. russia control tgs islands and japan claims them. >> translator: this is an important year to build a new relationship. i hope it paves the way for abe's visit. >> mori delivered a letter from abe. putin said he, too, hoped for better things ahead. >> translator: i'm looking forward to meeting with prime minister abe. i hope it will lead to improved relations. >> mori and putin discussed a statement issued in 2001 when mori was prime minister. the statement reaffirmed the validity of the 1956 japan soviet joint declaration. the declaration states that russia will return two of the disputed islands to japan after a peace treaty is signed. officials never signed the treaty. still, mori and putin agreed they can't ignore the statement. putin says it's abnormal that the countries have no peace treaty. mori says japanese and russian leaders need to resolve the territorial issue. >>> people in western japan are preparing for a ceremony to promote the country's claim to islands in the sea of japan, territory they call takashima. the japanese government will send a representative for the first ti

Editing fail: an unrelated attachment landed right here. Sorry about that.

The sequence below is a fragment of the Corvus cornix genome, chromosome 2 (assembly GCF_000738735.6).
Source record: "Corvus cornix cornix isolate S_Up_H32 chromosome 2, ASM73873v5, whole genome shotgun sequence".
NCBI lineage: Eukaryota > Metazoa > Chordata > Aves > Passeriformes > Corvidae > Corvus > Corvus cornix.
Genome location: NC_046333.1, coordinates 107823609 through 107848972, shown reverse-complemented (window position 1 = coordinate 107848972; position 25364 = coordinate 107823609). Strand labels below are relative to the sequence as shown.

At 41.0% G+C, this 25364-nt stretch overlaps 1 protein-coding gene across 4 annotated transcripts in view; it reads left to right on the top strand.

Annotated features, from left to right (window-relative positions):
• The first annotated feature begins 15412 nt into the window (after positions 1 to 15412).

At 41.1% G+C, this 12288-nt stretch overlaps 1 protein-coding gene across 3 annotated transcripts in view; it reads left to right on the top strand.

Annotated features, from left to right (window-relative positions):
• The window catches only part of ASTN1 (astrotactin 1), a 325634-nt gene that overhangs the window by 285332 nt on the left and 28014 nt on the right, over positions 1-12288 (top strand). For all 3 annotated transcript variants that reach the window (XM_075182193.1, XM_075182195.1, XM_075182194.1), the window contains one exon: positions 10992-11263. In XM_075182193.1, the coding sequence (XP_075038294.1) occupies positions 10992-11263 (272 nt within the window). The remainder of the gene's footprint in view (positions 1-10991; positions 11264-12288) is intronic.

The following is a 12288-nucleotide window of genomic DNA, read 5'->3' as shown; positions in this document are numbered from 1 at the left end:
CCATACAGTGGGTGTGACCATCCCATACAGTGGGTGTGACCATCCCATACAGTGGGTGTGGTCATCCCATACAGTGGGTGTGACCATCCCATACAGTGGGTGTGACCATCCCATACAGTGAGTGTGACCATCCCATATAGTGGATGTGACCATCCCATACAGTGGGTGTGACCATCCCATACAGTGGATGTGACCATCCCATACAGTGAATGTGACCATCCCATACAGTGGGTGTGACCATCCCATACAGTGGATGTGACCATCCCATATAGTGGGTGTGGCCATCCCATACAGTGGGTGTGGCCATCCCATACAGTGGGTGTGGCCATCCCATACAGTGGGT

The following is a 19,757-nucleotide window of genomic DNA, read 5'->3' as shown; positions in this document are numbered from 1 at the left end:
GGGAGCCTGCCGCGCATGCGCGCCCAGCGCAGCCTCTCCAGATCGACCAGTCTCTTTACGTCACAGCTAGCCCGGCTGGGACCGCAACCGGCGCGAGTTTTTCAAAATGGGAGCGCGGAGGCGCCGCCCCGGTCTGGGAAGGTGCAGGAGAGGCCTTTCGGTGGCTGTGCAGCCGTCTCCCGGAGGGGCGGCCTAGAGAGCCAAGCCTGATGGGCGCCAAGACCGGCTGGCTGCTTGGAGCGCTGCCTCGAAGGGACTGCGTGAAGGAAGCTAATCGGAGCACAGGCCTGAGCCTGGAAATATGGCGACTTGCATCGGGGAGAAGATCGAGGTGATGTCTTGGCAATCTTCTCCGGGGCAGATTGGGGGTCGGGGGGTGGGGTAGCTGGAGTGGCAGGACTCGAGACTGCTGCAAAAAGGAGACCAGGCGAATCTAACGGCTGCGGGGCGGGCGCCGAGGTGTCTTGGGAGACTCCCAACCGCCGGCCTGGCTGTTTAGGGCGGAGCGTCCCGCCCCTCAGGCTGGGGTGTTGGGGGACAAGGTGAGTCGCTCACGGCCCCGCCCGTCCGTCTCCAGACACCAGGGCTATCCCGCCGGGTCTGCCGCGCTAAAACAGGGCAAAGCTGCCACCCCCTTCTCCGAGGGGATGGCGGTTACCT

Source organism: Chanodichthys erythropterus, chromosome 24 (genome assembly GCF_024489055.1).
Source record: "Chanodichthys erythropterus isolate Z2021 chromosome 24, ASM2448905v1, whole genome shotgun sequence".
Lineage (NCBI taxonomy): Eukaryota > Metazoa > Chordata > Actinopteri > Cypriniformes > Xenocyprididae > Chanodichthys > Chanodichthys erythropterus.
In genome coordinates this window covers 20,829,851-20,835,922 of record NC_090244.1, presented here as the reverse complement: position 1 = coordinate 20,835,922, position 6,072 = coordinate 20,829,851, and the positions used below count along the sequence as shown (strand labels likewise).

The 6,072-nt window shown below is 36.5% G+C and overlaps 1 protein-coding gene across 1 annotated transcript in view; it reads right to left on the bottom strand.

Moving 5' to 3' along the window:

in a proxy war supported by iran and russia. the other side of the debate is nothing else is working and we need to create pressure on assad and build relationship with people inside syria who might take over one day. another factor is there are rebels, al-qaeda affiliated rebels the united states and the west doesn't support. and i don't think it's in the west's interest to see them end up at the top of the heap. >> rose: and then we turn to the story of the chinese army spying on the american government and american companies with david sanger of the "new york times," dune lawrence and michael riley of bloomberg businessweek. >> the cyber has been off to the side as something of an annoyance. i'm hearing this has gotten so big it's moving to the center of the relationship and it risks the rest of the relationship. i think the next thing you're going to see the president sending some kind of envoy to beijing to make that point. >> rose: the conflict in syria and spying on the united states by the chinese army when we continue. captioning sponsored by rose communications from our studios